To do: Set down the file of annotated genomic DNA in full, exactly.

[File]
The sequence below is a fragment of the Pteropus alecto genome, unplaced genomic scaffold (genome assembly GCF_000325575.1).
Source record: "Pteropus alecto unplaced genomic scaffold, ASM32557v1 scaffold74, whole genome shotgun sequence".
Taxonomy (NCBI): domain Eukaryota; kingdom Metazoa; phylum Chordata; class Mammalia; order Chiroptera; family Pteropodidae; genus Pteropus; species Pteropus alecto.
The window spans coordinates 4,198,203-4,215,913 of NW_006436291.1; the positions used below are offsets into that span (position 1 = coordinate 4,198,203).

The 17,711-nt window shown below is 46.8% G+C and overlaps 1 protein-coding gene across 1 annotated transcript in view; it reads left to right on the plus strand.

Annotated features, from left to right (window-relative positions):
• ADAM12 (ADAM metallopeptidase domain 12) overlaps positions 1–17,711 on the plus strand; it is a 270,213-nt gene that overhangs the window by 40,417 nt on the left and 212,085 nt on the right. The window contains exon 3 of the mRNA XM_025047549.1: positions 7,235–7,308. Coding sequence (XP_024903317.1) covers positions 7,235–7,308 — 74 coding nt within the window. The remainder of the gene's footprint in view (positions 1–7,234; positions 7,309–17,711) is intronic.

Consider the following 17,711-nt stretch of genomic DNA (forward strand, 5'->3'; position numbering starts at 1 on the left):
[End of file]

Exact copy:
The sequence below is a fragment of the Pteropus alecto genome, unplaced genomic scaffold (genome assembly GCF_000325575.1).
Source record: "Pteropus alecto unplaced genomic scaffold, ASM32557v1 scaffold74, whole genome shotgun sequence".
Taxonomy (NCBI): domain Eukaryota; kingdom Metazoa; phylum Chordata; class Mammalia; order Chiroptera; family Pteropodidae; genus Pteropus; species Pteropus alecto.
The window spans coordinates 4,198,203-4,215,913 of NW_006436291.1; the positions used below are offsets into that span (position 1 = coordinate 4,198,203).

The 17,711-nt window shown below is 46.8% G+C and overlaps 1 protein-coding gene across 1 annotated transcript in view; it reads left to right on the plus strand.

Annotated features, from left to right (window-relative positions):
• ADAM12 (ADAM metallopeptidase domain 12) overlaps positions 1–17,711 on the plus strand; it is a 270,213-nt gene that overhangs the window by 40,417 nt on the left and 212,085 nt on the right. The window contains exon 3 of the mRNA XM_025047549.1: positions 7,235–7,308. Coding sequence (XP_024903317.1) covers positions 7,235–7,308 — 74 coding nt within the window. The remainder of the gene's footprint in view (positions 1–7,234; positions 7,309–17,711) is intronic.

Consider the following 17,711-nt stretch of genomic DNA (forward strand, 5'->3'; position numbering starts at 1 on the left):